Since this is a new role with no precedent, its mandate requires careful discussion. This institution would be expected to develop the international normative framework for consideration of the needs of future generations. It would offer a political space in which the needs of future generations both social and environmental, and the overriding imperative to prioritize the needs of people, present and future, are considered. Through identification of significant policy gaps or omissions, and providing early warning of system faults, the role would seek to address and remove conditions that encourage inequity and social exclusion. This institution would ensure that this approach is integrated across the UN organs, whilst working closely with Member States.

The proposed powers and responsibilities span international agenda-setting and leadership (including dialogue and advocacy on matters falling within the scope of the mission; and offering advice, on request, on implementation of relevant existing intergovernmental commitments); multi-stakeholder review; capacity-building for innovation at national and sub-national levels; and fostering understanding and analysis related to the mission. An initial task could be to initiate a UN-wide strategy for future generations via a General Assembly resolution, to help UN bodies consider how procedures address future generations. This should help to build upon and complement existing references to future generations in a large number of regional and global treaties and conventions.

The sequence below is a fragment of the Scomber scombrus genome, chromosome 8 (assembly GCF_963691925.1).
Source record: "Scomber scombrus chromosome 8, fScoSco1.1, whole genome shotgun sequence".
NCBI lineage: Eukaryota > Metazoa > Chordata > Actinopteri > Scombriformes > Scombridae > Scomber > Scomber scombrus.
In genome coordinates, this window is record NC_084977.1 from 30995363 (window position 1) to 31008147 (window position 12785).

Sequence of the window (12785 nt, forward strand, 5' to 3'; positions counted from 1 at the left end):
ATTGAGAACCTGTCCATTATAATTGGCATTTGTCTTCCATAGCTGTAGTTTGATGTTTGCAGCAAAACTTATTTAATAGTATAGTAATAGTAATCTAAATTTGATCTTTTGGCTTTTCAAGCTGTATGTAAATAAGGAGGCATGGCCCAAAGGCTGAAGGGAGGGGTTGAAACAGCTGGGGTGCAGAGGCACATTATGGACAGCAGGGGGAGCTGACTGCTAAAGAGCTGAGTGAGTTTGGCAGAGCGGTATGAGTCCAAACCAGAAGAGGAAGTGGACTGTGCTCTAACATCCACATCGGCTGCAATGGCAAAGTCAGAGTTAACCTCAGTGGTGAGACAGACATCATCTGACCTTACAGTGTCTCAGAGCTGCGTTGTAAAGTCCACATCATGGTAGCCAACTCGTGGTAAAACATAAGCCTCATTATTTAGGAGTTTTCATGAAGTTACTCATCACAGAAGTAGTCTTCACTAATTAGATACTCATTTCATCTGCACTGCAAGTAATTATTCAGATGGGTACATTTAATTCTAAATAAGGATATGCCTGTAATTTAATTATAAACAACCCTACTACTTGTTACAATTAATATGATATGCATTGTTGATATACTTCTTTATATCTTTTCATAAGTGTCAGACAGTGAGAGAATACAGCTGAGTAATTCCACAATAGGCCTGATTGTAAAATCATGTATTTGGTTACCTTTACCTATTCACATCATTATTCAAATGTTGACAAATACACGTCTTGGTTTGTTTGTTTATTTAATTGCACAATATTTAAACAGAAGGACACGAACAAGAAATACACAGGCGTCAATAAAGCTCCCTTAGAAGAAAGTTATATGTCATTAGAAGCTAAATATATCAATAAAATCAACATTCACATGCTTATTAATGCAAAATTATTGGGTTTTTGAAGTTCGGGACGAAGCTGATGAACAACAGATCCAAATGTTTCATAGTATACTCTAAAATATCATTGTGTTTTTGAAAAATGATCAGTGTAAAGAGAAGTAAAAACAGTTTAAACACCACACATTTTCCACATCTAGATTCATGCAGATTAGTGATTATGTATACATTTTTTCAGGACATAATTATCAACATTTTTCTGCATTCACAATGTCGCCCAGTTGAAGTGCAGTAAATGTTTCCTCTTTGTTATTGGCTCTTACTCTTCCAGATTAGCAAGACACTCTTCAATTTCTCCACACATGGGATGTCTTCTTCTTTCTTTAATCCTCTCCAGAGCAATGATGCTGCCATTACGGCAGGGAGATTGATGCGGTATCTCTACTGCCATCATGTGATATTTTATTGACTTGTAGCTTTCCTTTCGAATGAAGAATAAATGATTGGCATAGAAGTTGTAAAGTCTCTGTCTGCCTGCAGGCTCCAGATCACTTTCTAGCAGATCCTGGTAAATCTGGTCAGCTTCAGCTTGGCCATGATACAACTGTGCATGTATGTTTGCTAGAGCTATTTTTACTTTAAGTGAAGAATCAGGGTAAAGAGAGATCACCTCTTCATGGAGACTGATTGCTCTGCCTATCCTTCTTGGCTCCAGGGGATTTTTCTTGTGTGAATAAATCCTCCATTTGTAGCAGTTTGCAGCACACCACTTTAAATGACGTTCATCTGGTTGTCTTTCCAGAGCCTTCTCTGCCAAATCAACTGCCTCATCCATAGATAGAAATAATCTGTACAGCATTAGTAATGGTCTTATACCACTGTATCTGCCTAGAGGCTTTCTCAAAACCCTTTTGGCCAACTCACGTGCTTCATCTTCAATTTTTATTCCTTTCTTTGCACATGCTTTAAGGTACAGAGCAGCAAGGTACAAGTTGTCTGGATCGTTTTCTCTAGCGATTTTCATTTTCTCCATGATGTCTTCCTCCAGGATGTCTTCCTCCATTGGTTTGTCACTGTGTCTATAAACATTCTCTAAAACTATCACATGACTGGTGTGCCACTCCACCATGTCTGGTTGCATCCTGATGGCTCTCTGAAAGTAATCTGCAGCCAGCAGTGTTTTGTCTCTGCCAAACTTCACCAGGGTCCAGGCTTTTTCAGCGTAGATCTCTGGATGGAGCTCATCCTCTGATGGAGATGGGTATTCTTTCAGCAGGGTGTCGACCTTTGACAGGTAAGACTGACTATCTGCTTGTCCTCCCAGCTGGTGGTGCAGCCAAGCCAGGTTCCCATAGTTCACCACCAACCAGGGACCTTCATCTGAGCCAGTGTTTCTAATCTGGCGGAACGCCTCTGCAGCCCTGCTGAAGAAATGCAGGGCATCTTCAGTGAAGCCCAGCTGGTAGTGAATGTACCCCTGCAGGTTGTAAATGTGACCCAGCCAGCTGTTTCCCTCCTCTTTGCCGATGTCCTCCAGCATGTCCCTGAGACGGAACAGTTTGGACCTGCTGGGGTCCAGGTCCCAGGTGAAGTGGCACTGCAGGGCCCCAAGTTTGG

[/vc_toggle][vc_toggle title="9. Does the title of this institution matter?" open="false"]

The title High Commissioner may be more helpful to work with than titles such as ‘High Level Representative’ or ‘Special Envoy’, which may pose ambiguity. The scale of the budget and size of the staff of both the High Commissioner for Human Rights and the High Commissioner for Refugees would, however, not be an appropriate comparison. These are far larger than anticipated for the office of High Commissioner for Future Generations.

[/vc_toggle][vc_toggle title="10. At the international level, how would the High Commissioner for Future Generations relate to current UN organs?" open="false"]

A number of options are available for the institutional ‘home’ of this proposal. One option is for it to sit within the Secretary General’s office, reporting annually to the General Assembly, or seated in the proposed Sustainable Development Council. It could bring added value to a proposed SD Council through proactive liaison with other UN organs or affiliated organizations on how their norms and procedures address the needs of future generations. It could also help facilitate the engagement with the public through identification of issues, and liaison at the national level with relevant bodies, and crucially with local communities.

[/vc_toggle][vc_toggle title="11. Would the High Commissioner have a veto?" open="false"]